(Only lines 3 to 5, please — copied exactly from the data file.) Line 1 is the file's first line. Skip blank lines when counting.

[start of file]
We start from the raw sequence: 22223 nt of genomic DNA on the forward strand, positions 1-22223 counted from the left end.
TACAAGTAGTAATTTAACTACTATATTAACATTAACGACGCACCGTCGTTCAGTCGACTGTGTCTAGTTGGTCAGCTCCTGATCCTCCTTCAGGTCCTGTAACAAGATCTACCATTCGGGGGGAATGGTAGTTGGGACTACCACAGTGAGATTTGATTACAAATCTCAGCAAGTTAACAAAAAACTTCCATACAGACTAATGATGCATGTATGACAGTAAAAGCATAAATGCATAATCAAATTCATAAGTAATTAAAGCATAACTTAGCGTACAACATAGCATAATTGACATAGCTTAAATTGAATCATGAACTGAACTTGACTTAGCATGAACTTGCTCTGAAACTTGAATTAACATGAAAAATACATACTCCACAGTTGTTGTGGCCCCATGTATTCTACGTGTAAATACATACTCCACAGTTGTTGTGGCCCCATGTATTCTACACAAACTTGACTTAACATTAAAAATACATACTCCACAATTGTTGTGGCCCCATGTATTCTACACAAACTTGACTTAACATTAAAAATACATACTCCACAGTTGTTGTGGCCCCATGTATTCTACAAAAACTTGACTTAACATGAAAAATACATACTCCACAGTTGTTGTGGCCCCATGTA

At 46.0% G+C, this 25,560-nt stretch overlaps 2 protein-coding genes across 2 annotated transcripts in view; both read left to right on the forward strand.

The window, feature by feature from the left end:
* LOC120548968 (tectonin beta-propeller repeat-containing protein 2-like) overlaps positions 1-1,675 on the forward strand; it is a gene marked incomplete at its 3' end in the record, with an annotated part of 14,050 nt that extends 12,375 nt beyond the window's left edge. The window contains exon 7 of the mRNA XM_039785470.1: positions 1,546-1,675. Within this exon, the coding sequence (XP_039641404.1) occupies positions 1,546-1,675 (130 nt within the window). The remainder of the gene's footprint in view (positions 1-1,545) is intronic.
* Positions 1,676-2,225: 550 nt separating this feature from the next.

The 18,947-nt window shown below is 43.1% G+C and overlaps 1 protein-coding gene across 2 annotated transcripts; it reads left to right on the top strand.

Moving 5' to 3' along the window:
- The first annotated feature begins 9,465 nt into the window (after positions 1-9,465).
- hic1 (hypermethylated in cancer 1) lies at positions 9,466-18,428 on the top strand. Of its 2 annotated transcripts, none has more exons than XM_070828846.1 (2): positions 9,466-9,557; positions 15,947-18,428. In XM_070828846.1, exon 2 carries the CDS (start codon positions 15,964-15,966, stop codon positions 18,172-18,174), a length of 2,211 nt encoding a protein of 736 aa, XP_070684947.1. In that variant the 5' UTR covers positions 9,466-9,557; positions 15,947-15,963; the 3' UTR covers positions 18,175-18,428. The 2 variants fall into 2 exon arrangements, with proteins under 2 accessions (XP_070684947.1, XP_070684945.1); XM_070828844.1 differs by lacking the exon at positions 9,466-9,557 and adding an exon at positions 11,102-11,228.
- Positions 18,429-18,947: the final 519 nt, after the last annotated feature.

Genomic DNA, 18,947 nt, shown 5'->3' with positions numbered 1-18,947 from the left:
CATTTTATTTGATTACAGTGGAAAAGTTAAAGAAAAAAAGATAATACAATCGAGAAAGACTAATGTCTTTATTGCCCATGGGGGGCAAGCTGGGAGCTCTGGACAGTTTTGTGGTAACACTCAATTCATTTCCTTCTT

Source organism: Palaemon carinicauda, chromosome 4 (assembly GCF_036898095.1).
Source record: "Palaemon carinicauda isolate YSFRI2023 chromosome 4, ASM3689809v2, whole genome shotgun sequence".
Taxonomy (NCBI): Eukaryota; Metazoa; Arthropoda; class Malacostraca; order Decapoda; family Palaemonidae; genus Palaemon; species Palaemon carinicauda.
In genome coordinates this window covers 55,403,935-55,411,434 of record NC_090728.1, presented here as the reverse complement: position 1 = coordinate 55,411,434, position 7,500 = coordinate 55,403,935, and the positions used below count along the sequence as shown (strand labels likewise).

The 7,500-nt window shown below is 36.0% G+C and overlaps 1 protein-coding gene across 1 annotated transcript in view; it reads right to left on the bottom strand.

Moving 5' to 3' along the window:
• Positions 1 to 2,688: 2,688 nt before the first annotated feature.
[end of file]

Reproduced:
At 46.0% G+C, this 25,560-nt stretch overlaps 2 protein-coding genes across 2 annotated transcripts in view; both read left to right on the forward strand.

The window, feature by feature from the left end:
* LOC120548968 (tectonin beta-propeller repeat-containing protein 2-like) overlaps positions 1-1,675 on the forward strand; it is a gene marked incomplete at its 3' end in the record, with an annotated part of 14,050 nt that extends 12,375 nt beyond the window's left edge. The window contains exon 7 of the mRNA XM_039785470.1: positions 1,546-1,675. Within this exon, the coding sequence (XP_039641404.1) occupies positions 1,546-1,675 (130 nt within the window). The remainder of the gene's footprint in view (positions 1-1,545) is intronic.